How the Great Gatsby and a Clockwork Orange show corruption in society

761 WordsMar 8, 20144 Pages
Through literature, many authors have attempted to represent the societies in which they live and what they think society may become in the future if things continue to be looked over such as political corruption. This is clear in F. Scott Fitzgerald’s novel ‘The Great Gatsby’. Fitzgerald tries to encapsulate the corruption that lay beneath the extravagance of society in the roaring twenties. In contrast, Burgess’s novel, ‘A Clockwork Orange’, depicts a futuristic society in which the novelist fears about mankind’s capacity for corruption are explored. In both novels, it is made quite clear from the introductions, that society is corrupt. The corruption of society is introduced more subtly in ‘The Great Gatsby’, compared to ‘A…show more content…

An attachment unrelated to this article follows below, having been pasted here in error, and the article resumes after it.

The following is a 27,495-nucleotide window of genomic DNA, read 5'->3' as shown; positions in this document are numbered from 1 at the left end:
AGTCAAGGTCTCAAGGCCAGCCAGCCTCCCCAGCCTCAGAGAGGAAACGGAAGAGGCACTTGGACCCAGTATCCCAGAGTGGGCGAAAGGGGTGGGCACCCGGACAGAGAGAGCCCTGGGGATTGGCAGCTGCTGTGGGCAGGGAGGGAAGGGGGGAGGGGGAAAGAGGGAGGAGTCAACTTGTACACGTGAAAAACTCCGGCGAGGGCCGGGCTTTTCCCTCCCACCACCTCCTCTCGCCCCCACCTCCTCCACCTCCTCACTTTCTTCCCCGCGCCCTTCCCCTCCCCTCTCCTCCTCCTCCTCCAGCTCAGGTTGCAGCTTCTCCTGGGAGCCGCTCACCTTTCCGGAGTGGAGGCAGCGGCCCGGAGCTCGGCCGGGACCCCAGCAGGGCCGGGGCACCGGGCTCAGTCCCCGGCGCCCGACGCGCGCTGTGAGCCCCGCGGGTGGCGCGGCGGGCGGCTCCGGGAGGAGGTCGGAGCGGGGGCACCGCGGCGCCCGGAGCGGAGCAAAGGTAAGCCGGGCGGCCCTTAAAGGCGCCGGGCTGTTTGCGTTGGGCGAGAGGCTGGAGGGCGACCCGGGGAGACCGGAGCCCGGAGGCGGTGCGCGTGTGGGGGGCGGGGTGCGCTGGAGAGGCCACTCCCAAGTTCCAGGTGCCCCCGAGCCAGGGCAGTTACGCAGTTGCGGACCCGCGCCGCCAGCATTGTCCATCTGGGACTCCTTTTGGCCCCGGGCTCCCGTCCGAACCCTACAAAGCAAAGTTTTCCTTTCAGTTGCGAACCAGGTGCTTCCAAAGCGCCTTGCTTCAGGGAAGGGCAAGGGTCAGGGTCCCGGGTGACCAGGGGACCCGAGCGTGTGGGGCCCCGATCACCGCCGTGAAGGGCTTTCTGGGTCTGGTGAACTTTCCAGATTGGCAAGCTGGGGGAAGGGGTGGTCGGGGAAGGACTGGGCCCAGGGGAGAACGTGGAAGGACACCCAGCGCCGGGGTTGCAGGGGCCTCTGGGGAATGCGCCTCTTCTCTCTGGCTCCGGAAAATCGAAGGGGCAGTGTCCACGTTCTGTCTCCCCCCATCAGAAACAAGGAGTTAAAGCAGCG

The use of the phrase “viddy him swim in his own blood while we counted the takings”, shows how criminals such as Alex and his “droogs”, can get away with such vicious acts of crime so often that it has become a hobby for them as they take so much enjoyment from the acts. Also the casual tone depicted from the text suggests the careless nature that Alex has towards the vulgar acts. These combined together add to the theme of corruption in society in ‘A Clockwork Orange’. It is also clear from both novels that the main characters are severely corrupt. The characters are both part of society in the books and therefore, add to the emphasis on a corrupt society. There is speculation in the novel as how to Gatsby came into his wealth. There are many indications from people whom attend his parties, as to where the wealth stemmed from, crime. It is even said that "Somebody told me they thought he killed a man once." Others say that "it's more that he was a German spy during the war." The word “spy” suggests something corrupt about his new found fortune as it has connotations of him being secretive yet violent. This shows a corrupt society because people are speculating about Gatsby’s wealth, with thoughts of him being a criminal, yet still attend his parties. Another connotation of people attending his

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